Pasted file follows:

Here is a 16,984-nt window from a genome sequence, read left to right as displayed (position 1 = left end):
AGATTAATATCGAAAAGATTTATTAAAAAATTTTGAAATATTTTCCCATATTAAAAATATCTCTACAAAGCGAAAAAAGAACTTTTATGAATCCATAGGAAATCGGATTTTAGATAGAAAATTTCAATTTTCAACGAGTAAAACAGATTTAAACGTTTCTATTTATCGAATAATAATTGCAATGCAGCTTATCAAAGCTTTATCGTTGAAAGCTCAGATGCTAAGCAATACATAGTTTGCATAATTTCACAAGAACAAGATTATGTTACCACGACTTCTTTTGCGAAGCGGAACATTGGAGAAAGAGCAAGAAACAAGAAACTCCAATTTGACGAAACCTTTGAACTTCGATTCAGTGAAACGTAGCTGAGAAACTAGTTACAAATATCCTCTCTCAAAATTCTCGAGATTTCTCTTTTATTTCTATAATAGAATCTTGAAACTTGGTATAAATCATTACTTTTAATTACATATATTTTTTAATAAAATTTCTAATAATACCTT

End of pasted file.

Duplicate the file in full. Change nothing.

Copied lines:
Here is a 16,984-nt window from a genome sequence, read left to right as displayed (position 1 = left end):
AGATTAATATCGAAAAGATTTATTAAAAAATTTTGAAATATTTTCCCATATTAAAAATATCTCTACAAAGCGAAAAAAGAACTTTTATGAATCCATAGGAAATCGGATTTTAGATAGAAAATTTCAATTTTCAACGAGTAAAACAGATTTAAACGTTTCTATTTATCGAATAATAATTGCAATGCAGCTTATCAAAGCTTTATCGTTGAAAGCTCAGATGCTAAGCAATACATAGTTTGCATAATTTCACAAGAACAAGATTATGTTACCACGACTTCTTTTGCGAAGCGGAACATTGGAGAAAGAGCAAGAAACAAGAAACTCCAATTTGACGAAACCTTTGAACTTCGATTCAGTGAAACGTAGCTGAGAAACTAGTTACAAATATCCTCTCTCAAAATTCTCGAGATTTCTCTTTTATTTCTATAATAGAATCTTGAAACTTGGTATAAATCATTACTTTTAATTACATATATTTTTTAATAAAATTTCTAATAATACCTT